You might have diabetes and not even know it

Nearly a quarter of people in the United States with diabetes are undiagnosed.
Do I have Diabetes Blood Sugar Testing
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“Do I have diabetes?” probably isn’t something you’ve asked yourself today — but maybe it should be. Diabetes is one of the biggest killers of Americans, but a sizeable chunk of people with the disease don’t know they have it.

A new report from the U.S. Centers for Disease Control and Prevention found that of the 30.3 million people in the U.S. with diabetes (as of 2015), 7.2 million are undiagnosed. Another 84.1 million have prediabetes, only 11.6 percent know it.

The CDC report accounts for people suffering from either chronic Type 1 diabetes — a condition that develops at a young age — or Type 2 diabetes. However, people with Type 1 diabetes only account for a small percentage of people, while Type 2 diabetes accounts for 95 percent of cases in the United States.

Why diabetes can be deadly

At the very basic level, diabetes occurs when the body doesn’t process insulin correctly, resulting in higher-than-normal levels of glucose in blood and urine. Both Type 1 and Type 2 diabetes can be regulated with medicine, but left untreated it can lead to serious — and even deadly — complications, like heart disease, kidney damage, nerve damage and more, according to the National Institute of Diabetes and Digestive and Kidney Diseases.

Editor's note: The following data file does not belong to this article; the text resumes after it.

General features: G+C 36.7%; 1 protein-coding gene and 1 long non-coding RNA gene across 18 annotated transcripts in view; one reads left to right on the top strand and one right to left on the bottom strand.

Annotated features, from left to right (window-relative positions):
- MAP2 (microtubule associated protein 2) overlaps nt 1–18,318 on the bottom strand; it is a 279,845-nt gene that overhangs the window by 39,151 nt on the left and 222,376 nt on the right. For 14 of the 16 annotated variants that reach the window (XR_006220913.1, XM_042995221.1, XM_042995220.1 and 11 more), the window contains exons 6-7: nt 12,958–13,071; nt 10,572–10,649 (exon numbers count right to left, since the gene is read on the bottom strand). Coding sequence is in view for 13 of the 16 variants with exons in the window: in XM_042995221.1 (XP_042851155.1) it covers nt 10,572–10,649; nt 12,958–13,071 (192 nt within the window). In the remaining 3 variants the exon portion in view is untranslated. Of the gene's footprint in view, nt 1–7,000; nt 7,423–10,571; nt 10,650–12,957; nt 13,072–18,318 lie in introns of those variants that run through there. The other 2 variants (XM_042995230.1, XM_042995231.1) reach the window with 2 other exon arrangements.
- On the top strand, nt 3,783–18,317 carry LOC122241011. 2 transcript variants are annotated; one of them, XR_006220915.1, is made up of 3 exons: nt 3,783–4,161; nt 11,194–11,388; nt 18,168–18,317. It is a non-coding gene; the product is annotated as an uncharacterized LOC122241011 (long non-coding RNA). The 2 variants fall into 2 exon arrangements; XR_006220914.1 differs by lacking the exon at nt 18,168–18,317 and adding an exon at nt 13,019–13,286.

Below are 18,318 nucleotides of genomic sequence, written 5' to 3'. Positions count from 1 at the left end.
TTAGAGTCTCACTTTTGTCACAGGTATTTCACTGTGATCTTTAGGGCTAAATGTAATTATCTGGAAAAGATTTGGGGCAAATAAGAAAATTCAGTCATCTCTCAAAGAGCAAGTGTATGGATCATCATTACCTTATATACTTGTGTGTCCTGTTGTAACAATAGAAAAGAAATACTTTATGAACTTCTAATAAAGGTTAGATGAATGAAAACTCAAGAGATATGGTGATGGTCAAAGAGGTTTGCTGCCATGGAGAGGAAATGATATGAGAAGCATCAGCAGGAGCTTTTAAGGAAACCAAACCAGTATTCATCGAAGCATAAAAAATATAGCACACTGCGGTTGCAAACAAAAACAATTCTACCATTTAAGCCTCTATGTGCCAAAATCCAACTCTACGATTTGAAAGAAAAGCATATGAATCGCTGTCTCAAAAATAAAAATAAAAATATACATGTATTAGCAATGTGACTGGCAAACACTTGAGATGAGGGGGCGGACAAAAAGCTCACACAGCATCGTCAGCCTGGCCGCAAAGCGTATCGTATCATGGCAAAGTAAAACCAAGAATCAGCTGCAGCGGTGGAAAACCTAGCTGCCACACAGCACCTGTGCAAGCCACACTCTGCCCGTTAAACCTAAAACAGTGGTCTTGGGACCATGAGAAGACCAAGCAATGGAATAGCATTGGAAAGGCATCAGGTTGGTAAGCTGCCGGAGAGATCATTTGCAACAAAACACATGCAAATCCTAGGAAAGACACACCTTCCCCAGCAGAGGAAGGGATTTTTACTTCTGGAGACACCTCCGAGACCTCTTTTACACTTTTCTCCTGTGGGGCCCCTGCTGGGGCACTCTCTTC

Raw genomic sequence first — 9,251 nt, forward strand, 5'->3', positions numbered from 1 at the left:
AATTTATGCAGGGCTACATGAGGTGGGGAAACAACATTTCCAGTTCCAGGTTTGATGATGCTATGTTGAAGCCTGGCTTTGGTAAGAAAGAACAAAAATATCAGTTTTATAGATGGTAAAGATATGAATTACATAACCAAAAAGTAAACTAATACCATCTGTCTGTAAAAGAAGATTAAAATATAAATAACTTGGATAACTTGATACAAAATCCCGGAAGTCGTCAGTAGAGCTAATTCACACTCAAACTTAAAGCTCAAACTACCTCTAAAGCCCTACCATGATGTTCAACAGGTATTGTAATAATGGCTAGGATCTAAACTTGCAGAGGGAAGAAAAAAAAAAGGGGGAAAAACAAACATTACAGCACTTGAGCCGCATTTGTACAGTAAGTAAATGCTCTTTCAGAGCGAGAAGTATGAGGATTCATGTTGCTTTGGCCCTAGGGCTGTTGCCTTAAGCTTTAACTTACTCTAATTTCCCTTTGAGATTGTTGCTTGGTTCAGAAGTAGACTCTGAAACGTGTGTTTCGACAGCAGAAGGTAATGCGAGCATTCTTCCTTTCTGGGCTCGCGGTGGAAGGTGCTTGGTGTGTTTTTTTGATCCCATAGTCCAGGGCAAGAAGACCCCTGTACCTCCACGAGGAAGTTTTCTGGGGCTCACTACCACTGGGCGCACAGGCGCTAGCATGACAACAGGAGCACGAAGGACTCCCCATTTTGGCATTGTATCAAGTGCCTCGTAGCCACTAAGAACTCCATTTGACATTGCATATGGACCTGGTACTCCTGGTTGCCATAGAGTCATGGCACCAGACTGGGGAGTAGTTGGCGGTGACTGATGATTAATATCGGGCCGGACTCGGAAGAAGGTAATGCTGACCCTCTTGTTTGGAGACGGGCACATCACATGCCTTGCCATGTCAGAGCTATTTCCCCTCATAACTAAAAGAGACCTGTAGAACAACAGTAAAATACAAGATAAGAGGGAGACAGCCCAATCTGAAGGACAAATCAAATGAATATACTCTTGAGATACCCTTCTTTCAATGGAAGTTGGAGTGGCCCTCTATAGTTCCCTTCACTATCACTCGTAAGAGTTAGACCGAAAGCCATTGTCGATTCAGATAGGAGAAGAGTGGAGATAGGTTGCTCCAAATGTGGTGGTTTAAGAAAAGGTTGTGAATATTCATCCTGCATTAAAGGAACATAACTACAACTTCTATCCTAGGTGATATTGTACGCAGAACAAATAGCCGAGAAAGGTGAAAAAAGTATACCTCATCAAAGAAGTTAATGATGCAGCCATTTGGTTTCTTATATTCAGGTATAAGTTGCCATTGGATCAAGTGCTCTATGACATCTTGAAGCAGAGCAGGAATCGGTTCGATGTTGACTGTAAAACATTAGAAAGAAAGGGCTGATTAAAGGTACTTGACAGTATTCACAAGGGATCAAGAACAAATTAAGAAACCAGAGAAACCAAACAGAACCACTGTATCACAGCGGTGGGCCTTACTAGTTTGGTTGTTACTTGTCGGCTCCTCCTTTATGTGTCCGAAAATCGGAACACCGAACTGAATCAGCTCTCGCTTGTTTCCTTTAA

The signs and symptoms of diabetes

People with diabetes have it for long periods of time without experiencing symptoms.

"Symptoms may include feeling sweaty, jitters, a sense of doom, light-headedness,” Dr. Susan Spratt, an endocrinologist and assistant professor of medicine at Duke University School of Medicine, told CBS News.

Excessive thirst, dry mouth and extreme fatigue are also warning signs. “If someone doesn't have a diagnosis of diabetes and is feeling these things, they should get screened," added Dr. Spratt.

Can you reverse Type 2 diabetes?

Research shows that lifestyle can play a role in reducing the effects of diabetes.

According to the American Diabetes Association, you can reduce the effects of diabetes by combining proper treatment with weight loss (losing at least 10-15 percent of your body weight can help), along with 30 minutes of physical activity a day.

Those same lifestyle changes can also reduce your risk for developing diabetes.

How to get tested for diabetes

Any diabetes testing — no matter if you’re showing symptoms or not — must be given through your doctor. An A1C blood test is one of the most common ways to measure your blood sugar average. An A1C of 6.5 percent or above is considered diabetic, with prediabetes coming in between 5.7 and 6.4 percent. Normal levels are under 5.7 percent.

Your doctor could opt for a fasting blood sugar test or an oral glucose tolerance test, depending on your situation.

And make diabetes testing a semi-regular thing, even if you don’t think you’re at risk.

"The main thing about early diabetes is that you can have abnormal blood sugar for quite some time and be fairly asymptomatic," Dr. Spratt told CBS News.

 
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